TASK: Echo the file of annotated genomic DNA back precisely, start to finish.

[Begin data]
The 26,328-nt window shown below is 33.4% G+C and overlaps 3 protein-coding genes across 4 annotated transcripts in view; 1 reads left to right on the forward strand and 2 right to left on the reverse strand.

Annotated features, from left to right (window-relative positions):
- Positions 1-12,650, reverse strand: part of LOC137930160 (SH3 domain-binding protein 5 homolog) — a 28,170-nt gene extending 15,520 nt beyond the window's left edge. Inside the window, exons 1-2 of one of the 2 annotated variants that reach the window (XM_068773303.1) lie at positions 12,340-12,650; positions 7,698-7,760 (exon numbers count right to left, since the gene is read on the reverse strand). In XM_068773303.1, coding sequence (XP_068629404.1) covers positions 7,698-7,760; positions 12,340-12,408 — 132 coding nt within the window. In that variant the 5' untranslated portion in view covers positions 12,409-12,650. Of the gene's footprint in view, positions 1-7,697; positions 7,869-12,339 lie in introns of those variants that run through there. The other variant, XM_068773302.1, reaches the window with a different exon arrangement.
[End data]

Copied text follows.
The 26,328-nt window shown below is 33.4% G+C and overlaps 3 protein-coding genes across 4 annotated transcripts in view; 1 reads left to right on the forward strand and 2 right to left on the reverse strand.

Annotated features, from left to right (window-relative positions):
- Positions 1-12,650, reverse strand: part of LOC137930160 (SH3 domain-binding protein 5 homolog) — a 28,170-nt gene extending 15,520 nt beyond the window's left edge. Inside the window, exons 1-2 of one of the 2 annotated variants that reach the window (XM_068773303.1) lie at positions 12,340-12,650; positions 7,698-7,760 (exon numbers count right to left, since the gene is read on the reverse strand). In XM_068773303.1, coding sequence (XP_068629404.1) covers positions 7,698-7,760; positions 12,340-12,408 — 132 coding nt within the window. In that variant the 5' untranslated portion in view covers positions 12,409-12,650. Of the gene's footprint in view, positions 1-7,697; positions 7,869-12,339 lie in introns of those variants that run through there. The other variant, XM_068773302.1, reaches the window with a different exon arrangement.